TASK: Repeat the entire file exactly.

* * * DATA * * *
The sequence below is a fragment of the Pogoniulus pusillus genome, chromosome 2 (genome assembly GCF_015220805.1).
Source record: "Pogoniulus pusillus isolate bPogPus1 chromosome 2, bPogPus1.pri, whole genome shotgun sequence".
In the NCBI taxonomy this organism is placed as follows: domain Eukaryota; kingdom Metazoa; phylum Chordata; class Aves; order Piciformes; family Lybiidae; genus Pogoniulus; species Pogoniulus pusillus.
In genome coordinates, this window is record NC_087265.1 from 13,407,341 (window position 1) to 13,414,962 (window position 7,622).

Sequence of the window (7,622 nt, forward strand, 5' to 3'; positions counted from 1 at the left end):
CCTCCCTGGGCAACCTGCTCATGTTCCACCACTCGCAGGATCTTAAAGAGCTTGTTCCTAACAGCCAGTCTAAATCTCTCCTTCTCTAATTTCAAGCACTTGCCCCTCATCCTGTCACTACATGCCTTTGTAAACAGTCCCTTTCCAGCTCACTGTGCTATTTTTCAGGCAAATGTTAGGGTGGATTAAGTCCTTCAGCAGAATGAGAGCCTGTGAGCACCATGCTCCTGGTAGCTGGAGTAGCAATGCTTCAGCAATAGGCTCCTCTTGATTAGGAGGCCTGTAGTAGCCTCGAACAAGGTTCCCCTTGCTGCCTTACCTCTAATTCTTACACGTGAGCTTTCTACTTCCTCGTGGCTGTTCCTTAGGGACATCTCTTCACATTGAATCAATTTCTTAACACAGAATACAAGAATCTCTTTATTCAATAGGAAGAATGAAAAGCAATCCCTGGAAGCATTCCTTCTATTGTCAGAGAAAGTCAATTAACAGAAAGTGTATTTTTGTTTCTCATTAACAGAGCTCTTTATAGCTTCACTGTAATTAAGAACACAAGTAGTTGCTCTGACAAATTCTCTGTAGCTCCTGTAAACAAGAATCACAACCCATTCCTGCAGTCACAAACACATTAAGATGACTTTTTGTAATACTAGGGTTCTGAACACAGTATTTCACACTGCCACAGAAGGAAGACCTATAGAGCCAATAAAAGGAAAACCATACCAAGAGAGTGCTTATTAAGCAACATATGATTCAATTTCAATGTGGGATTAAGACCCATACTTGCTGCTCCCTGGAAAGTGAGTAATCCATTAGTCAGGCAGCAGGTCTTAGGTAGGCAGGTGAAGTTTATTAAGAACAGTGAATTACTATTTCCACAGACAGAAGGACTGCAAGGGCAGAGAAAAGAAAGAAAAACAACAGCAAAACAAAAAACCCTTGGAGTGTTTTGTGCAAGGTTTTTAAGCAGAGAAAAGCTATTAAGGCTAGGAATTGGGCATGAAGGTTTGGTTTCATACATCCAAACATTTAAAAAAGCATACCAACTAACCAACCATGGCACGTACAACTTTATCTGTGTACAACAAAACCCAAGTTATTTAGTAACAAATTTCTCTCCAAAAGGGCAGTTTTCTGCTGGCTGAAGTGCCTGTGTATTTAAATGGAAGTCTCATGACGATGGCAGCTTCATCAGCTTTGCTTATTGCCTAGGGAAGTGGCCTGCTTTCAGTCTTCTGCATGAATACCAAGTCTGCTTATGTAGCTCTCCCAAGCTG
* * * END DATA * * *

The sequence below is a fragment of the Pogoniulus pusillus genome, chromosome 2 (genome assembly GCF_015220805.1).
Source record: "Pogoniulus pusillus isolate bPogPus1 chromosome 2, bPogPus1.pri, whole genome shotgun sequence".
In the NCBI taxonomy this organism is placed as follows: domain Eukaryota; kingdom Metazoa; phylum Chordata; class Aves; order Piciformes; family Lybiidae; genus Pogoniulus; species Pogoniulus pusillus.
In genome coordinates, this window is record NC_087265.1 from 13,407,341 (window position 1) to 13,414,962 (window position 7,622).

Sequence of the window (7,622 nt, forward strand, 5' to 3'; positions counted from 1 at the left end):
CCTCCCTGGGCAACCTGCTCATGTTCCACCACTCGCAGGATCTTAAAGAGCTTGTTCCTAACAGCCAGTCTAAATCTCTCCTTCTCTAATTTCAAGCACTTGCCCCTCATCCTGTCACTACATGCCTTTGTAAACAGTCCCTTTCCAGCTCACTGTGCTATTTTTCAGGCAAATGTTAGGGTGGATTAAGTCCTTCAGCAGAATGAGAGCCTGTGAGCACCATGCTCCTGGTAGCTGGAGTAGCAATGCTTCAGCAATAGGCTCCTCTTGATTAGGAGGCCTGTAGTAGCCTCGAACAAGGTTCCCCTTGCTGCCTTACCTCTAATTCTTACACGTGAGCTTTCTACTTCCTCGTGGCTGTTCCTTAGGGACATCTCTTCACATTGAATCAATTTCTTAACACAGAATACAAGAATCTCTTTATTCAATAGGAAGAATGAAAAGCAATCCCTGGAAGCATTCCTTCTATTGTCAGAGAAAGTCAATTAACAGAAAGTGTATTTTTGTTTCTCATTAACAGAGCTCTTTATAGCTTCACTGTAATTAAGAACACAAGTAGTTGCTCTGACAAATTCTCTGTAGCTCCTGTAAACAAGAATCACAACCCATTCCTGCAGTCACAAACACATTAAGATGACTTTTTGTAATACTAGGGTTCTGAACACAGTATTTCACACTGCCACAGAAGGAAGACCTATAGAGCCAATAAAAGGAAAACCATACCAAGAGAGTGCTTATTAAGCAACATATGATTCAATTTCAATGTGGGATTAAGACCCATACTTGCTGCTCCCTGGAAAGTGAGTAATCCATTAGTCAGGCAGCAGGTCTTAGGTAGGCAGGTGAAGTTTATTAAGAACAGTGAATTACTATTTCCACAGACAGAAGGACTGCAAGGGCAGAGAAAAGAAAGAAAAACAACAGCAAAACAAAAAACCCTTGGAGTGTTTTGTGCAAGGTTTTTAAGCAGAGAAAAGCTATTAAGGCTAGGAATTGGGCATGAAGGTTTGGTTTCATACATCCAAACATTTAAAAAAGCATACCAACTAACCAACCATGGCACGTACAACTTTATCTGTGTACAACAAAACCCAAGTTATTTAGTAACAAATTTCTCTCCAAAAGGGCAGTTTTCTGCTGGCTGAAGTGCCTGTGTATTTAAATGGAAGTCTCATGACGATGGCAGCTTCATCAGCTTTGCTTATTGCCTAGGGAAGTGGCCTGCTTTCAGTCTTCTGCATGAATACCAAGTCTGCTTATGTAGCTCTCCCAAGCTG